Lord of Sabaoth
John A. Tvedtnes
In a revelation of 1 June 1833, we read of “the Lord of Sabaoth, which is by interpretation, the creator of the first day, the beginning and the end” (D&C 95:7). The Hebrew term transliterated Sabaoth in the New Testament (Romans 9:29; James 5:4) and in the Doctrine and Covenants (D&C 87:7; 88:2; 98:2) usually denotes armies, whence it is rendered “hosts” in many Old Testament passages. Especially notable are the words of David to Goliath, “Thou comest to me with a sword, and with a spear, and with a shield: but I come to thee in the name of the Lord of hosts, the God of the armies of Israel, whom thou hast defied” (1 Samuel 17:45). In this passage, the same Hebrew term is rendered “hosts” and “armies.”
If the title denotes the Lord of armies, how could the Lord have told Joseph Smith that it meant creator? For an explanation, we must turn to the earliest occurrence of the Hebrew term in the Bible, in Genesis 2:1, which sums up the creation by saying, “Thus the heavens and the earth were finished, and all the host of them.” In this passage, the term is clearly connected to creation rather than warfare.
In his commentary on Genesis 2:1, E. A. Speiser noted that the term rendered “hosts” was an allusion to all that God had created, not to angelic armies as some had supposed.[i] The verbal root of the Hebrew noun means “to gather, to assemble,” which is what armies do in time of war. But it is also a process of creation and, in the context of Genesis 2:1, it might best be translated “assemblage,” in reference to all of God’s creation. When Isaiah wrote of the “Lord of hosts,” he added “thou hast made heaven and earth” (Isaiah 37:16). Note also Psalm 148:1-5:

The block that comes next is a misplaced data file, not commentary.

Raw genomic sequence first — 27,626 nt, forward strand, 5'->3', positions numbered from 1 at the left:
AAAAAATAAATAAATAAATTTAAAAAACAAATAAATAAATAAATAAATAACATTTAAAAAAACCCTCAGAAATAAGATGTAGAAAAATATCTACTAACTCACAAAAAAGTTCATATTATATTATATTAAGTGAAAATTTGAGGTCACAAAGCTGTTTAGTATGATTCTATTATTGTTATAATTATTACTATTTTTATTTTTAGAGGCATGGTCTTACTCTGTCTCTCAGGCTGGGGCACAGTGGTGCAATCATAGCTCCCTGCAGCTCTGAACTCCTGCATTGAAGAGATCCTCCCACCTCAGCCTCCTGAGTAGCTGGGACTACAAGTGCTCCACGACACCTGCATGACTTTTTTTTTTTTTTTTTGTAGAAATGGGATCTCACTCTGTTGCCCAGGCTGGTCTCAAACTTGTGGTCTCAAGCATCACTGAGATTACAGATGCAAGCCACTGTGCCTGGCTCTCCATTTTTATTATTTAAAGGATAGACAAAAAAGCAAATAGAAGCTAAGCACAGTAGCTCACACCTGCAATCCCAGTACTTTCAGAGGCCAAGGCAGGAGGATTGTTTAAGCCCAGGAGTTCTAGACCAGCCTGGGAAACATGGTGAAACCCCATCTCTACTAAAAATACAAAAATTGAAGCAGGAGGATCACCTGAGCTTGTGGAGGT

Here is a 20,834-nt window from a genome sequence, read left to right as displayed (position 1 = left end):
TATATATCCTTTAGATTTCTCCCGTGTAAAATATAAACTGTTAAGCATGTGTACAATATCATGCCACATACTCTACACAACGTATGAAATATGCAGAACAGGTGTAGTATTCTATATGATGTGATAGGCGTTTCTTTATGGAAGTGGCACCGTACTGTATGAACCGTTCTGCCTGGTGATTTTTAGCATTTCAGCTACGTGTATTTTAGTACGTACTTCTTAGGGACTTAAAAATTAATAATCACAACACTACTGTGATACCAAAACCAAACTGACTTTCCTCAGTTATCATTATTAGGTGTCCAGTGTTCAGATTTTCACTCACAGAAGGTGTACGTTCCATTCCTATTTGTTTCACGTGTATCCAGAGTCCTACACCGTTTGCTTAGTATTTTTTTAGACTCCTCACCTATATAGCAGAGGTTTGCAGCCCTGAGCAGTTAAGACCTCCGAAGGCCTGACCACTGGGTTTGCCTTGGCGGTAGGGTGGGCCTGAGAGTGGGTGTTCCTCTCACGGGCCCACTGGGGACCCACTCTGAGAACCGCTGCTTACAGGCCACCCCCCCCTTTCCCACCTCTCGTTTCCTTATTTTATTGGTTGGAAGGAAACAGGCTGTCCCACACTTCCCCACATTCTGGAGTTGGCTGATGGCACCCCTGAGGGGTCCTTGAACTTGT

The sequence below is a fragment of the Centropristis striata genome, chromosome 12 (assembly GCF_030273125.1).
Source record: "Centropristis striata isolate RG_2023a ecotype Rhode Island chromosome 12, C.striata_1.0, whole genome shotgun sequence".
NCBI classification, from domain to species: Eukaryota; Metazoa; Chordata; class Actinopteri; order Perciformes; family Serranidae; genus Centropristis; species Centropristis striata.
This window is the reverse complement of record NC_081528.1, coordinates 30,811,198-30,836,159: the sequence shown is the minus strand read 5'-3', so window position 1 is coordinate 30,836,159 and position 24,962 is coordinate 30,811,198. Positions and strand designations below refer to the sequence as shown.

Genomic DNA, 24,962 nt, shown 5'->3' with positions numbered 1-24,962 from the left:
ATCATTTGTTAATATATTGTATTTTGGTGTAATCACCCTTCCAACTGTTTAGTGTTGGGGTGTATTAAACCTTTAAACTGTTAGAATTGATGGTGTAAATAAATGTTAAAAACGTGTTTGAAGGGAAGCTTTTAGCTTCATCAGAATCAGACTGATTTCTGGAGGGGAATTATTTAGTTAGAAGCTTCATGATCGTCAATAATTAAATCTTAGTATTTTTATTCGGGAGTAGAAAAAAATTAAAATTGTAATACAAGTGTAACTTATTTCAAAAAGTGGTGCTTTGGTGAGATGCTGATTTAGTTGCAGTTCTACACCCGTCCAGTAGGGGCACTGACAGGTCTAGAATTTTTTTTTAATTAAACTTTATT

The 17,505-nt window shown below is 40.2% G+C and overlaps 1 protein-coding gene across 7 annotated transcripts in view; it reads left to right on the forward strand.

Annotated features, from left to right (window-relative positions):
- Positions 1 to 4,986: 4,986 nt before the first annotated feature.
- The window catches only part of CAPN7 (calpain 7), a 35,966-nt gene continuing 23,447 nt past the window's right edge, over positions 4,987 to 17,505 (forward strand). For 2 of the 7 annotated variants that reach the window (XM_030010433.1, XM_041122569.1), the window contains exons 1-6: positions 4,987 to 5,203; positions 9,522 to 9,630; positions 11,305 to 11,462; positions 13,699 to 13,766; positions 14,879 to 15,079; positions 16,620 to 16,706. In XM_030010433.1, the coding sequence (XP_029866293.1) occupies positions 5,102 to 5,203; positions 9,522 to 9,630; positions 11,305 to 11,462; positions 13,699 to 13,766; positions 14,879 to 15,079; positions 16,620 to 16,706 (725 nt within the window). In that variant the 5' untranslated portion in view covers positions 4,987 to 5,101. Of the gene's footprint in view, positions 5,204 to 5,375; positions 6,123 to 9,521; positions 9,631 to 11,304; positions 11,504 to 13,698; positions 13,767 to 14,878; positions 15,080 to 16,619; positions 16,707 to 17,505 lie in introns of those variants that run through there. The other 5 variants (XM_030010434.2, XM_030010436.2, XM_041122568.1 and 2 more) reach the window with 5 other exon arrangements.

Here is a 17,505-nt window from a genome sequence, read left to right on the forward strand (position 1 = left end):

“Praise ye the Lord. Praise ye the Lord from the heavens: praise him in the heights. Praise ye him, all his angels: praise ye him, all his hosts Praise ye him, sun and moon: praise him, all ye stars of light. Praise him, ye heavens of heavens, and ye waters that be above the heavens. Let them praise the name of the Lord: for he commanded, and they were created.”
Understood in this way, one can better see why the prophet Isaiah heard the heavenly beings surrounding the throne of God cry out, “Holy, holy, holy, is the Lord of hosts: the whole earth is full of his glory” (Isaiah 6:3). All of God’s creations reflect his glory, as we read in Psalm 19:1, “The heavens declare the glory of God; and the firmament sheweth his handywork” (cf. Psalm 57:5, 11; 89:6; 108:5; Habakkuk 3:3). A third- or fourth-century AD Jewish copper amulet found near Kibbutz Evron, Israel, has a Greek inscription that speaks of “the One who made the heavens and founded earth and established sea <and> who made everything, Iao Sabaoth” [Jehovah of Sabaoth], confirming the meaning.[ii] After describing the sun, moon, stars, and the earth, the Lord told Joseph Smith, “Behold, all these are kingdoms, and any man who hath seen any or the least of these hath seen God moving in his majesty and power” (D&C 88:47; cf. D&C 84:101).
[i] E. A. Speiser, Genesis, vol. 1, The Anchor Bible (Garden City, NY: Doubleday, 1964), 7.
[ii] Roy Kotansky, Greek Magical Amulets: The Inscribed Gold, Silver, Copper, and Bronze Lamellae Part I, Papyrologica Coloniensia 22/1 (University of Cologne, Germany, and Westdeutscher Verlag, 1994), 314.